The Audit Committee meeting is not guaranteed to be a scintillating affair.
The subject can be quite obscure and a little technical at times and coupled
with the lack of a microphone system and the speaking in hushed tones, it is not
the easiest to follow. At yesterday’s meeting the
whisperer-in-chief was Deputy Finance Director John Peters and his lead
was picked up by practically everyone else.
As you can see from the photograph the chairman is backed up by five council officers, two auditors from Grant Thornton and four councillors (left) to ask questions. One was a few minutes late arriving and missed the photo call.
What you cannot see in the photograph is the 339 page Agenda and its 62 page Supplement - and that excludes all the stuff that is on the restricted list and must be kept secret from the people who foot the bills.
That team of eight is there to field the questions from the four councillors, only two of whom (†) ask questions - with one exception, see below. The first 292 pages of the Agenda were dealt with in less than half an hour.
I just about heard John Peters say something was “a very good achievement overall”. I think it was to do with an underspend somewhere or other. I also heard him apologetically refer to the Accounts as “a hugely technical and complicated document prescribed by regulations”. So it’s not just me who thinks that.
Councillor Daniel Francis (Labour, Belvedere) was the inquisitor-in-chief and without him it would be fair to say that we would all be a lot more ignorant of the inner workings of Bexley council than is the case now. Who but him would pick up on the fact that the Stock Transfer Warranties Reserve had apparently fallen in the space of four weeks from £2·2 million to £480,000?
The Accounts showed that they had although in reality it had taken just a little longer. John Peters justified the reduction by referring to the savings that were required and “the money was more urgently needed elsewhere“. If the warranty was ever required the money could be borrowed, he said, but he did not think the reserve would be needed.
Also noted by councillor Francis was that the schools budget kept going into overspend. £3·132 million last year. John Peters referred to the high cost of specialist out of borough education which “can run into six figures”. Per pupil I assumed but he didn’t actually say. Only this week Bexley council has lost a case in court that will cost it £300,000. “A case like that dilutes what is available for the whole education service.”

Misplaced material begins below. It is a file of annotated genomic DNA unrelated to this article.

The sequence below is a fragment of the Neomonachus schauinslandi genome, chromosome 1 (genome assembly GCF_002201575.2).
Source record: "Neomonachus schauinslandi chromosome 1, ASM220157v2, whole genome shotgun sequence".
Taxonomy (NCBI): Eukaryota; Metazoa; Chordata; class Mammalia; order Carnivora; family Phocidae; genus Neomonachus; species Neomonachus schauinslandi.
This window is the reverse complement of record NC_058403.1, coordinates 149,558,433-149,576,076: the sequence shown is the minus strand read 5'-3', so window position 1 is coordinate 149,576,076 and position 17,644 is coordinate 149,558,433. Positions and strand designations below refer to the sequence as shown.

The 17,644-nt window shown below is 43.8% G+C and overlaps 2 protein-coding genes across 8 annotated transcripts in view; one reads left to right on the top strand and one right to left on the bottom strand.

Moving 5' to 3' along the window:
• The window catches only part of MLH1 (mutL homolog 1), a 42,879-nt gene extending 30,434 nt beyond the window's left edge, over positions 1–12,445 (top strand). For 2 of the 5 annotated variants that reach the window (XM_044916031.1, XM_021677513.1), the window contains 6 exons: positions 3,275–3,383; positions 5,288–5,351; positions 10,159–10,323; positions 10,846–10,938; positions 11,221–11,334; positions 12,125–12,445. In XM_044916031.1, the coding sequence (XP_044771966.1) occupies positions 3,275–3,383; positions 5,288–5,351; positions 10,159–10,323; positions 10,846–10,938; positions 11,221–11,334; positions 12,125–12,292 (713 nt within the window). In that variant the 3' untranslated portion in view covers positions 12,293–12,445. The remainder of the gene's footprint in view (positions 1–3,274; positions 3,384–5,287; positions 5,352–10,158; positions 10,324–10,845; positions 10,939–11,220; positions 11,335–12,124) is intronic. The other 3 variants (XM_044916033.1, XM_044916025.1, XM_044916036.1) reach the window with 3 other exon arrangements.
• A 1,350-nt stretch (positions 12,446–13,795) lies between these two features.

Daniel Francis turned his attention to the golden goodbyes paid out in 2014/15 and specifically referred to the Director of Adult Social Services. I think he meant Mark Charters who was on a salary of £157,963 but hopped over to the Isle of Man for better pickings where he soon came a cropper.
The question led to the revelation that £1,149,187 had been paid out in redundancy packages in 2014/15.
Just over a quarter of a million had been shared by 35 people on very low salaries, nearly £400,000 went to 14 earning up to £40k. a year and the big prizes went to the top brass.
Three in the 40 to 60k. bracket shared £143,000. Two on the next level shared £135,000 and one on £100,000 a year took away £97,000 for early retirement. (Mike Frizoni?)
The top scorer, Mark Charters presumably, went away with £110,000.
And Bexley council is flat broke.
Daniel Francis also wanted to know “how the hell” was the further cut in grant for Hall Place and Danson House “sustainable” when they said that last years’ cut might be unmanageable. Finance Director Alison Griffin said the cut would be “gradual” and conceded that the council was running a risk with the loan to the Heritage Trust. Times are hard - except for managers approaching retirement age.
When the auditors took to the stage councillor Cafer Munir (Conservative, East Wickham) asked the same question he does at every Audit meeting. How much will the objection to the 2013/14 Accounts cost the council. This is a reference to the funny goings on in the Parking Department to which Bexley’s Internal Auditor has attached the word Maladministration many times.
The auditor did not know.
In response to a question from councillor Francis - yes him again - the auditor said their investigator might reach a conclusion by early November.
As part of his summary of the 2013/14 Accounts, auditor Geoffrey Bannister said that “Joe Public probably hasn’t noticed that much the savings that you have made”. Not every taxpayer will agree with him.
† Councillor Joe Ferreira (Labour, Erith) also asked questions but generally too technical for my feeble mind to follow.